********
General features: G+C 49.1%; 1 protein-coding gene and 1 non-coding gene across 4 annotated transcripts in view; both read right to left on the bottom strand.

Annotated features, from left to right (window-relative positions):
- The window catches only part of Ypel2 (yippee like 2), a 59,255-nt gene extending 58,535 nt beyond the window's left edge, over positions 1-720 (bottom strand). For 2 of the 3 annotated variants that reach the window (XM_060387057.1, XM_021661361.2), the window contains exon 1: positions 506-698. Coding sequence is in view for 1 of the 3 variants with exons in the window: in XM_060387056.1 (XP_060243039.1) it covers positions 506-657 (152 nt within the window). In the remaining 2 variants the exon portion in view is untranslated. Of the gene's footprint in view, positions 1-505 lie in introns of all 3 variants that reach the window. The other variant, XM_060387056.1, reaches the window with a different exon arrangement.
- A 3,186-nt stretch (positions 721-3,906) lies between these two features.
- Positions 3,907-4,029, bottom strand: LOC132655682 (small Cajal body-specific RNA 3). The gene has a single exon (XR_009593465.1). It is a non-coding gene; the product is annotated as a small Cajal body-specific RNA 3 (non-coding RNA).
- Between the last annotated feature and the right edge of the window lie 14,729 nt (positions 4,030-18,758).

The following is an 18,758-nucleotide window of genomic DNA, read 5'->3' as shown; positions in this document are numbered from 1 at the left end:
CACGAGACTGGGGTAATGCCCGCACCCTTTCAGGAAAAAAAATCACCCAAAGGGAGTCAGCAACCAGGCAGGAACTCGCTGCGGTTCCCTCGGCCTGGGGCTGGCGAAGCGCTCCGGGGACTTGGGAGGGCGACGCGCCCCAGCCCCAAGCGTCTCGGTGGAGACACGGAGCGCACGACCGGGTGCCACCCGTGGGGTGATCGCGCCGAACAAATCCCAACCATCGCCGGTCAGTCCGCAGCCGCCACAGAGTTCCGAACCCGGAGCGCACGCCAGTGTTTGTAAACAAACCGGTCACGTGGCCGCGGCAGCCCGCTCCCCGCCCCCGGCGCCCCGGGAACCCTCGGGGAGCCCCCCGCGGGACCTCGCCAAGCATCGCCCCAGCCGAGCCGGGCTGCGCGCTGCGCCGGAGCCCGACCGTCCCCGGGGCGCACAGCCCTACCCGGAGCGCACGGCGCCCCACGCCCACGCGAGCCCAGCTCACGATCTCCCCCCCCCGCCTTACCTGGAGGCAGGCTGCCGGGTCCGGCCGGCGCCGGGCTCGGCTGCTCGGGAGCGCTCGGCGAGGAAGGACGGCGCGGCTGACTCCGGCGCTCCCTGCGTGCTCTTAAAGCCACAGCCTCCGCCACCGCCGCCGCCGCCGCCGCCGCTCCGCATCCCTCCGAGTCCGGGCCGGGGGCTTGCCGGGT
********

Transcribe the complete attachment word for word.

General features: G+C 49.1%; 1 protein-coding gene and 1 non-coding gene across 4 annotated transcripts in view; both read right to left on the bottom strand.

Annotated features, from left to right (window-relative positions):
- The window catches only part of Ypel2 (yippee like 2), a 59,255-nt gene extending 58,535 nt beyond the window's left edge, over positions 1-720 (bottom strand). For 2 of the 3 annotated variants that reach the window (XM_060387057.1, XM_021661361.2), the window contains exon 1: positions 506-698. Coding sequence is in view for 1 of the 3 variants with exons in the window: in XM_060387056.1 (XP_060243039.1) it covers positions 506-657 (152 nt within the window). In the remaining 2 variants the exon portion in view is untranslated. Of the gene's footprint in view, positions 1-505 lie in introns of all 3 variants that reach the window. The other variant, XM_060387056.1, reaches the window with a different exon arrangement.
- A 3,186-nt stretch (positions 721-3,906) lies between these two features.
- Positions 3,907-4,029, bottom strand: LOC132655682 (small Cajal body-specific RNA 3). The gene has a single exon (XR_009593465.1). It is a non-coding gene; the product is annotated as a small Cajal body-specific RNA 3 (non-coding RNA).
- Between the last annotated feature and the right edge of the window lie 14,729 nt (positions 4,030-18,758).

The following is an 18,758-nucleotide window of genomic DNA, read 5'->3' as shown; positions in this document are numbered from 1 at the left end:
CACGAGACTGGGGTAATGCCCGCACCCTTTCAGGAAAAAAAATCACCCAAAGGGAGTCAGCAACCAGGCAGGAACTCGCTGCGGTTCCCTCGGCCTGGGGCTGGCGAAGCGCTCCGGGGACTTGGGAGGGCGACGCGCCCCAGCCCCAAGCGTCTCGGTGGAGACACGGAGCGCACGACCGGGTGCCACCCGTGGGGTGATCGCGCCGAACAAATCCCAACCATCGCCGGTCAGTCCGCAGCCGCCACAGAGTTCCGAACCCGGAGCGCACGCCAGTGTTTGTAAACAAACCGGTCACGTGGCCGCGGCAGCCCGCTCCCCGCCCCCGGCGCCCCGGGAACCCTCGGGGAGCCCCCCGCGGGACCTCGCCAAGCATCGCCCCAGCCGAGCCGGGCTGCGCGCTGCGCCGGAGCCCGACCGTCCCCGGGGCGCACAGCCCTACCCGGAGCGCACGGCGCCCCACGCCCACGCGAGCCCAGCTCACGATCTCCCCCCCCCGCCTTACCTGGAGGCAGGCTGCCGGGTCCGGCCGGCGCCGGGCTCGGCTGCTCGGGAGCGCTCGGCGAGGAAGGACGGCGCGGCTGACTCCGGCGCTCCCTGCGTGCTCTTAAAGCCACAGCCTCCGCCACCGCCGCCGCCGCCGCCGCCGCTCCGCATCCCTCCGAGTCCGGGCCGGGGGCTTGCCGGGT